Africa – Mwana Africa, the Pan-African multi-commodity mining group, announced on Tuesday that it is to hold an extraordinary general meeting (EGM) on 9 June 2015, to allow its shareholders to vote against attempts by former chairman Mark Wellesley-Wood and associates to take control of the company.
The EGM has been requisitioned by a group of minority shareholders owning 5.1% of the company’s shares, which Mwana believes will be used by Wellesley-Wood and associates to unseat four of the company’s independent non-executive directors.
As a result, the Mwana board advises shareholders to vote against any of the changes or appointments proposed by the minority shareholders.
In the statement, Mwana says the minorities allege corporate governance failures by the existing board, allegations which are strenuously rebutted by the board, who points to the rapid rate of development under its watch, as compared to the earlier period.
Wellesley-Wood vacated the chairmanship at the unanimous request of his board colleagues who believed the company needed imaginative leadership to guide it through the process of restructuring and growing.
Since Wellesley-Wood’s departure, Mwana has consolidated its position. Costs have been reduced across the company, aided by the voluntary halving of his fees by present chairman, Stuart Morris, who will be retiring from the board before or during the EGM.
Under Morris’ board, Mwana has quickly developed a programme of restoring and developing operations at the Freda Rebecca gold mine and at the Trojan nickel mine operated by 74.73%-owned subsidiary Bindura Nickel Corporation (BNC). Nickel developments have included the pending re-start of BNC’s nickel smelter.
The restart is being financed in part through a $20 million bond, the first Zimbabwean bond with prescribed- and liquid-asset status to be issued by a mining company. The bond attracted strong institutional support that reflects investor confidence in Mwana’s existing management.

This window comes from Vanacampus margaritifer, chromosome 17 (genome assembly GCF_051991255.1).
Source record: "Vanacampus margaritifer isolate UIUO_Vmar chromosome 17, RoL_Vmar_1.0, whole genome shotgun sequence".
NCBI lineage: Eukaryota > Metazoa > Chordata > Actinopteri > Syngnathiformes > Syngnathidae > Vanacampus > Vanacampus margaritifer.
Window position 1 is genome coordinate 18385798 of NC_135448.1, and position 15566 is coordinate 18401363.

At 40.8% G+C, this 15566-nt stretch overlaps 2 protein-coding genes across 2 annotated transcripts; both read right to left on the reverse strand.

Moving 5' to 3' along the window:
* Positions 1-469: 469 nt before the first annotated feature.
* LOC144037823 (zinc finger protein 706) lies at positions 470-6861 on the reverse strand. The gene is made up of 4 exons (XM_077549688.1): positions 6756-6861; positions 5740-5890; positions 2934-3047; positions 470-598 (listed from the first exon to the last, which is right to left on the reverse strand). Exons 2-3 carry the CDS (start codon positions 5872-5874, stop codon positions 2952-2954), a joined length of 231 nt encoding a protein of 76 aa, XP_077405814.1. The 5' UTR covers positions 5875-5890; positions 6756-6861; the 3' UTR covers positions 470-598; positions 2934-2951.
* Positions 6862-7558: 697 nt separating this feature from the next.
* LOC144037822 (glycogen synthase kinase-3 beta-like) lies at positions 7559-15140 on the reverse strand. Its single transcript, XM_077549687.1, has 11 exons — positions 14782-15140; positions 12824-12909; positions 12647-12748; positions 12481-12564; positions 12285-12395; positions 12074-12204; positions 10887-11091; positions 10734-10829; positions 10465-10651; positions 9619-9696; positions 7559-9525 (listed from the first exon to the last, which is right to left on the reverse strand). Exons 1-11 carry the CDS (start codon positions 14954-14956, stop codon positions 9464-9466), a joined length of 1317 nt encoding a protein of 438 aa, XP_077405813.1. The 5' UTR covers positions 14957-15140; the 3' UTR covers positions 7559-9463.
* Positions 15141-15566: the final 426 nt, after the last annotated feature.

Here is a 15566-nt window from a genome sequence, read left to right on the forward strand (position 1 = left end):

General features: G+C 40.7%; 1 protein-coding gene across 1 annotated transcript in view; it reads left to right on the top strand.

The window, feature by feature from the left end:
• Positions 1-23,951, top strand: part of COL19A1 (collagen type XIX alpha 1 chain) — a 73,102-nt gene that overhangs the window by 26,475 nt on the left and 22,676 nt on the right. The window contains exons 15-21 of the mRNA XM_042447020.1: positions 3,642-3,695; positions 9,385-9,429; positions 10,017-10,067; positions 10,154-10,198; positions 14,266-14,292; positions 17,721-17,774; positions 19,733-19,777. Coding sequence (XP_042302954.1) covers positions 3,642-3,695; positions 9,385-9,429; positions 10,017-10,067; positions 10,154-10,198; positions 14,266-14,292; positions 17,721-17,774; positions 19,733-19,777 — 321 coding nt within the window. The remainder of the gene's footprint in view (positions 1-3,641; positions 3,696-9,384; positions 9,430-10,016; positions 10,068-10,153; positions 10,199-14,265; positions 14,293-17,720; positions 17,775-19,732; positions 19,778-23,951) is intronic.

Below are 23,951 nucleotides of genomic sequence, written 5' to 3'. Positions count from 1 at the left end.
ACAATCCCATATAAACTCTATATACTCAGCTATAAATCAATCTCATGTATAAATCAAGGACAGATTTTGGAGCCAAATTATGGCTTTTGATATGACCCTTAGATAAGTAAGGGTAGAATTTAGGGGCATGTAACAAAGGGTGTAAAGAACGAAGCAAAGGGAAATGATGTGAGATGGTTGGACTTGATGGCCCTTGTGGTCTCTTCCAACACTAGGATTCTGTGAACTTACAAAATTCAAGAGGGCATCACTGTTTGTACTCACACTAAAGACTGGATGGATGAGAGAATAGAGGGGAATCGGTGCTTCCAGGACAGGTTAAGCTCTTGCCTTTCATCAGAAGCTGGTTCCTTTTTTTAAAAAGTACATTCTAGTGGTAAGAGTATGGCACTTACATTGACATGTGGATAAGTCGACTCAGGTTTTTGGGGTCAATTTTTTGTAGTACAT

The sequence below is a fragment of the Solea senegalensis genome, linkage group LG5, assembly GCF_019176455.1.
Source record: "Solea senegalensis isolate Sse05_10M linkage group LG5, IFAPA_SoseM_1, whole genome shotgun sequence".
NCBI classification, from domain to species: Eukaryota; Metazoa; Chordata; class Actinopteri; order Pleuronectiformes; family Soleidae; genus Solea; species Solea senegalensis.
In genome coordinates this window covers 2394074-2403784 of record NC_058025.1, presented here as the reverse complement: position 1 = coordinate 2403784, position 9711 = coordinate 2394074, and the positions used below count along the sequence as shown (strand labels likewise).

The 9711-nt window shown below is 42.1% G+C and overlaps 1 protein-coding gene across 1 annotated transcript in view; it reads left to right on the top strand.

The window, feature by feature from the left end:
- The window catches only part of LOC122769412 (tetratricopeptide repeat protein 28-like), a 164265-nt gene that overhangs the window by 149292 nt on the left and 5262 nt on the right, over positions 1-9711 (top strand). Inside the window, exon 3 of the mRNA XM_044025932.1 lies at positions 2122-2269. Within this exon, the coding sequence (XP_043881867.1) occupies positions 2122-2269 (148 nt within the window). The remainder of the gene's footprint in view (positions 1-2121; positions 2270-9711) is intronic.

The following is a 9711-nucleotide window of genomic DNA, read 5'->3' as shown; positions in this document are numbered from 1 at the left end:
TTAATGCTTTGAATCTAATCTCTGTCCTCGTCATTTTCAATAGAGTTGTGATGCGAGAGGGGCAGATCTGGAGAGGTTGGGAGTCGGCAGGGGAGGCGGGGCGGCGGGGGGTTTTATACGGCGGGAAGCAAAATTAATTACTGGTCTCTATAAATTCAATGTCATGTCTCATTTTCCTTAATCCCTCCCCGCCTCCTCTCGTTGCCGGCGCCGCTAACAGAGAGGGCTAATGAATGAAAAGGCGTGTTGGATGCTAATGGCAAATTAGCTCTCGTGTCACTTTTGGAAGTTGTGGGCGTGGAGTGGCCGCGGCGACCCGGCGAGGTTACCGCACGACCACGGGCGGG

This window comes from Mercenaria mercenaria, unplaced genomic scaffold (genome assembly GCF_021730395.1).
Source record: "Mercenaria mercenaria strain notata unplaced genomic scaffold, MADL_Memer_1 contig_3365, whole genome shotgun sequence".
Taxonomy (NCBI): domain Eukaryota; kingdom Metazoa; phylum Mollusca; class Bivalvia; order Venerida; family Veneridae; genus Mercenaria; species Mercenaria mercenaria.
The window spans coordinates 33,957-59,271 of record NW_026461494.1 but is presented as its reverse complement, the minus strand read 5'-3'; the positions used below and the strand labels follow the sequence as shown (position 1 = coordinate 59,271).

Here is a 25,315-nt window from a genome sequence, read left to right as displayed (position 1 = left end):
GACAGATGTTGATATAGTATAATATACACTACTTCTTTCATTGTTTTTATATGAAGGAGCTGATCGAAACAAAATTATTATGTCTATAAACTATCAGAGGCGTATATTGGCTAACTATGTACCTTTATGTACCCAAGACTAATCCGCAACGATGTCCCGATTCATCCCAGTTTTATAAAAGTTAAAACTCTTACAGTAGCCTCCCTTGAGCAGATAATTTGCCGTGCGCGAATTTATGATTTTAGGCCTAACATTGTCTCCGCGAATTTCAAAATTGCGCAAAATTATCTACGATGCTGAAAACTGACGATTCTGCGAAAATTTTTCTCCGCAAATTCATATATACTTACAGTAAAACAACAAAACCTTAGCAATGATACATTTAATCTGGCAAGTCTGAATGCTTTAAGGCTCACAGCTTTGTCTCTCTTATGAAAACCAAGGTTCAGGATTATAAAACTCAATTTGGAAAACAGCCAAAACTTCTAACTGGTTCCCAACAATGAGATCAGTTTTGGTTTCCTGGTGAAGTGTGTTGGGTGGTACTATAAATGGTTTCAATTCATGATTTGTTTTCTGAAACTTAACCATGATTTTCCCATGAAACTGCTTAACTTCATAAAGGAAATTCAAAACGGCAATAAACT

The intention of the minority is to replace the four new independent directors with four of their own choosing. As it is, the existing board has been structured to represent the company’s diversity, particularly reflecting the international spread of assets and in compliance with the indigenisation expectations of Zimbabwe, the country that hosts Mwana’s principal mines.
The four non-executive directors whom the minorities wish to oust are truly independent of any interest, particularly those of China International Mining Group Corporation (CIMGC), Mwana’s majority shareholder.
At present the company and CIMGC are seeking an amicable settlement of a dispute; a dispute that has been seized upon by the petitioners as supporting the demand to replace existing independent directors with others believed to be associated with CIMGC, Mwana said in the statement.
The statement goes on to say that: “With the exception of Wellesley-Wood, the replacement directors being proposed are neither known to the company nor to its nominated advisor, Peel Hunt, which must verify the directors’ independence in terms of the regulations of the London Stock Exchange. Repeated requests by Peel Hunt for clarity have been answered with inadequate information, leading to the possibility that the nominated advisor will resign its appointment meaning that the company’s AIM listing would immediately be suspended.”